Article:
The United States has one of the highest incarceration rates in the world, with nearly 2 million people in the criminal justice system facing potential barriers to accessing timely, quality care. Now, Yale researchers are finding that individuals with a history of incarceration are more likely to be diagnosed with cancer and are less likely to survive the disease.
- March 06, 2023
A team of Yale scientists seeks to determine which treatment sequences produce the best results for people with advanced cancer while examining the cost of these treatments.
- March 06, 2023Source: The Washington Post
Almost eight years ago, a dire health threat to the former president put the spotlight on a pathbreaking immune therapy
- February 20, 2023
Michael Leapman, MD, MHS, and his research team produce never-before figures focused on the prostate biopsy and/or MRI. Learn what they're asking more physicians to consider when it comes to patient care and environmental impact.
- February 15, 2023Source: YaleNews
Black patients are less likely than other groups to receive early uterine cancer diagnoses. A new Yale study finds they experience delays in diagnostic tests.
- January 26, 2023
Although widespread use of immune checkpoint inhibitors (ICIs) in patients with advanced lung cancer has led to meaningful improvements in survival in younger patients, older patients have not experienced similar survival benefits, new research from Yale Cancer Center shows. The study was published in JAMA Oncology.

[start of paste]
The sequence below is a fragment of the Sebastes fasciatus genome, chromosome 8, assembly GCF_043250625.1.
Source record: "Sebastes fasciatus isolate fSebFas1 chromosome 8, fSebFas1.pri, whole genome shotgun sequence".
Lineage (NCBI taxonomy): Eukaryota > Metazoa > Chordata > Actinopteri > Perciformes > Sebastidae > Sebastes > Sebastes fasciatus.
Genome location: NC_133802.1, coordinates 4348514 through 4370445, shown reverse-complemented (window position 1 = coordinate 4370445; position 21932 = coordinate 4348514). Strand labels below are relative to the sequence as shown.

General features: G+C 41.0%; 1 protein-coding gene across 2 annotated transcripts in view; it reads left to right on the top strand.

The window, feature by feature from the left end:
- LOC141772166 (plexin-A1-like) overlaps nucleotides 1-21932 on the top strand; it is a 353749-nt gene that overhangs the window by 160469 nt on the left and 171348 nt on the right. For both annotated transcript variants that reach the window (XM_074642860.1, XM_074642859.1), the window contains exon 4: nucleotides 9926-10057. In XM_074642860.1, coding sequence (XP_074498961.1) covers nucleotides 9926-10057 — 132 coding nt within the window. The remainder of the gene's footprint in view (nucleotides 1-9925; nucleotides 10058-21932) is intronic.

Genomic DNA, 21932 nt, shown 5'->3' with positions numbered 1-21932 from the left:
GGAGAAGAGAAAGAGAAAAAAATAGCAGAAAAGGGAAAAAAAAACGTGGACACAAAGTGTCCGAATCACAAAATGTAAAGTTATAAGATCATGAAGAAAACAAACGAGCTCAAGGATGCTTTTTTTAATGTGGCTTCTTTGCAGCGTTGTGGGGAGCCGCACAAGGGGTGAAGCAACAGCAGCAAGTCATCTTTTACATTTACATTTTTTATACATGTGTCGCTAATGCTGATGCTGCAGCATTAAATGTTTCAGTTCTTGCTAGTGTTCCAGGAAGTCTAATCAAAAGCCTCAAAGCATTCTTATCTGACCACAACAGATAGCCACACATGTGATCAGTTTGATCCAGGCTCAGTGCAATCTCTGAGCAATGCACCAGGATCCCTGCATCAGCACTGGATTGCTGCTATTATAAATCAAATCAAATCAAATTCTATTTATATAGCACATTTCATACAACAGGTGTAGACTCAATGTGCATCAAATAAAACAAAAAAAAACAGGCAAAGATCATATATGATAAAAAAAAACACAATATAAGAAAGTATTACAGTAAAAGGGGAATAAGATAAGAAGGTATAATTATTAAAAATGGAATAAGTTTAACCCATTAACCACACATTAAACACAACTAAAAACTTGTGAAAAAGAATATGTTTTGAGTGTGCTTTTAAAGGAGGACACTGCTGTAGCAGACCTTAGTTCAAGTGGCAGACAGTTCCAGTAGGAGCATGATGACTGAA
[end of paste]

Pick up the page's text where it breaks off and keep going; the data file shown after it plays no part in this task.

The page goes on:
- January 26, 2023Source: Healio
Despite significantly extending survival for younger adults with advanced non-small cell lung cancer, immune checkpoint inhibitors have conferred only modest OS gains over time among patients aged older than 75 years, study results showed.
- January 04, 2023Source: Healio
Incarcerated Adults at Higher Risk for Cancer Mortality
- December 15, 2022
Yale-led Study Seeks to Understand How PET Imaging is Touching the Lives of Patients with Prostate Cancer
Although PET imaging is more accurate at identifying cancer, it is still not known how that accuracy will affect treatments, and whether localization will improve outcomes for patients. To help answer these questions, Yale Urology Associate Professor Michael Leapman, MD, MHS, is leading a collaborative study.
- November 29, 2022
New cancer treatments can look promising in clinical trials. But they do no good if patients don’t receive them. That innovative, purportedly miraculous medication? Are clinicians prescribing it? Can patients afford it? Does it significantly improve patients’ lives?